- Mar 16 201711 minutes
Melinda Gates: The Tech Industry Needs to Fix Its Gender Problem—Now
“If we don't have women in the tech space, we won't even be asking ourselves some of the right questions.”
- Apr 10 20179 minutes
Will the March for Science Matter?
Here’s a hypothesis worth testing: If anybody concerned with science was left on the fence about whether the April 22 March for Science was a worthwhile endeavor, a flurry of news in late March catalyzed them to action. Let’s look at the data. On Mar
- Mar 7 20176 minutes
What Exactly Are People Marching for When They March for Science?
The March for Science began unceremoniously on January 25, with vague ambitions, a hastily designed logo, and a Facebook page inspired by a throwaway Reddit comment. Six weeks later, and it has blossomed into a huge movement. It has attracted both su
- Mar 10 20174 minutes
The Iraqi Princess Fighting for Women in Science
Nisreen El-Hashemite is a medical doctor and geneticist. She is also an Iraqi princess. Now, she is using the words of Islam to advocate for women in science.
- Sep 16 20133 minutes
Fame’s Troubling Ability to Turn Off the Brain
Fame may be an unavoidable aspect of reality, an inherent part of the human condition, or just a quirk in the minds of some smart, social primates. In any case, it brings with it big problems. Here is the trouble with fame: It too often makes the rec
- Mar 16 20176 minutes
Scientists Brace for a Lost Generation in American Research
The work of a scientist is often unglamorous. Behind every headline-making, cork-popping, blockbuster discovery, there are many lifetimes of work. And that work is often mundane. We’re talking drips-of-solution-into-a-Petri-dish mundane, maintaining-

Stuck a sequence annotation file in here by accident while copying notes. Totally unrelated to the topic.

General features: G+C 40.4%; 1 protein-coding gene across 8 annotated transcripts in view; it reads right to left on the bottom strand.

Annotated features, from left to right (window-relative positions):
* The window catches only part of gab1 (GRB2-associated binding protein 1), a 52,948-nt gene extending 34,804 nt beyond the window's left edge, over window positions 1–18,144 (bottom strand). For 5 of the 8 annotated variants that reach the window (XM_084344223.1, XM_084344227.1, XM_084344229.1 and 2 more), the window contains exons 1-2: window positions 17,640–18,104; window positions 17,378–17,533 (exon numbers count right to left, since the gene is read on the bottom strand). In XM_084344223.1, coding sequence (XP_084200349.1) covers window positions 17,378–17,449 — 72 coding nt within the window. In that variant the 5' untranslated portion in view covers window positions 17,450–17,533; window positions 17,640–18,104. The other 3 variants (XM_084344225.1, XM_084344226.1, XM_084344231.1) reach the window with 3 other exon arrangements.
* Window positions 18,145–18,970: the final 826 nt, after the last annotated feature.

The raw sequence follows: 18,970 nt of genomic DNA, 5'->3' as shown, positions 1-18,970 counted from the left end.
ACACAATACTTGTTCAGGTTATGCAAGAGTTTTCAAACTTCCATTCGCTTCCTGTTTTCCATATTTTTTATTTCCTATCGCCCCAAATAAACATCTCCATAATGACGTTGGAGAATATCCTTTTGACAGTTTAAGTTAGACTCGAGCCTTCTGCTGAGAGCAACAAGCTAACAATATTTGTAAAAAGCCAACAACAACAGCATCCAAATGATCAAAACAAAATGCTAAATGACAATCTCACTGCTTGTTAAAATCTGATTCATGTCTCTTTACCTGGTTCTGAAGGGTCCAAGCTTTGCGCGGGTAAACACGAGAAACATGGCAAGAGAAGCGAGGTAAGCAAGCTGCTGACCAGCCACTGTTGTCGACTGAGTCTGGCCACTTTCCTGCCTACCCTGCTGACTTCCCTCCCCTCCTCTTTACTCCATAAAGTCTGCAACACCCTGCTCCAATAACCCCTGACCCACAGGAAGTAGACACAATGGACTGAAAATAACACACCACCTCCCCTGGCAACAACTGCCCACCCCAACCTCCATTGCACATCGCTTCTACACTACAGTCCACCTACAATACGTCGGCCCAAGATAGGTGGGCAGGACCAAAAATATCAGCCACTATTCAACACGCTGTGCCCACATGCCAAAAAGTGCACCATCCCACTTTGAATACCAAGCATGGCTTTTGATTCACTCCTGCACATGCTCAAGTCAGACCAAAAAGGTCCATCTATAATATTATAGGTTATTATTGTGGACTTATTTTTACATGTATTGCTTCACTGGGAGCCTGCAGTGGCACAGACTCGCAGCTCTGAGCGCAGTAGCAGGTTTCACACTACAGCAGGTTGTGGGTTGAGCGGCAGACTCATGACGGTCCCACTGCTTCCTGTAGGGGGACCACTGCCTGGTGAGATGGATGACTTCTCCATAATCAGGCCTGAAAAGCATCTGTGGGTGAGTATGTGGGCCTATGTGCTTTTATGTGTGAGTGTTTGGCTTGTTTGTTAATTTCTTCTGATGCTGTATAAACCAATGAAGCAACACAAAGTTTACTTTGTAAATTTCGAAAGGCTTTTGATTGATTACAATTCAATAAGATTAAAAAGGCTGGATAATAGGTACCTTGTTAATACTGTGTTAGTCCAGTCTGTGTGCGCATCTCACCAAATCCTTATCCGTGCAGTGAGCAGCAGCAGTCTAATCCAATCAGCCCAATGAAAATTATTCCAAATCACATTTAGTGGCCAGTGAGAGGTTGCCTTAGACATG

- Jan 26 20173 minutes
How to Overcome Political Irrationality About Facts
Some Trump supporters are willing to lie about his inauguration attendance to preserve their ideological identities. A new study explains how curiosity can help resist reflexive partisanship.
- Jun 12 20165 minutes
Scientists Have No Defense Against Awe
Eileen Pollack, author of The Only Woman in the Room: Why Science Is Still a Boys’ Club, hinted at the complexity of the relationship between science and the soul in a recent essay: “We need scientists who recognize the reality of this illusion we st
- Apr 21 20173 minutes
How the March for Science Misunderstands Politics
If protesters want to change policies, they need to target the values, interests, and power structures that shape how research is applied.
- Apr 22 20176 minutes
Meet The Everyday Scientists, Doctors And Engineers Of NYC's March For Science
Scientists, doctors and grad students alike took to the March for Science to stand in support of evidence-based politics.
- Apr 19 20173 minutes
Why Bill Nye Is Set To March On Washington
F. Scott Schafer/PopSci Bill! Bill! Bill! Bill! Bill Nye remembers the very first official Earth Day, when Senator Gaylord Nelson founded an environmental teach-in on April 22, 1970. "I went to Washington and locked my bike to some flag pole," Nye mu
- Apr 11 20173 minutes
Top Scientists Revamp Standards To Foster Integrity In Research
The National Academy of Sciences has toughened up its guidelines to call cutting corners, dubious statistics and not fully sharing research methods "detrimental" to science.
- Aug 17 20164 minutes
Why We Shouldn’t Accept Unrepeated Science—Our Author Responds to His Critics
Last month a long thread evolved on Hacker News, a popular discussion forum, in response to my Nautilus article, “We Should Not Accept Scientific Results That Have Not Been Repeated.” Much to my delight, it generated a rich conversation involving sci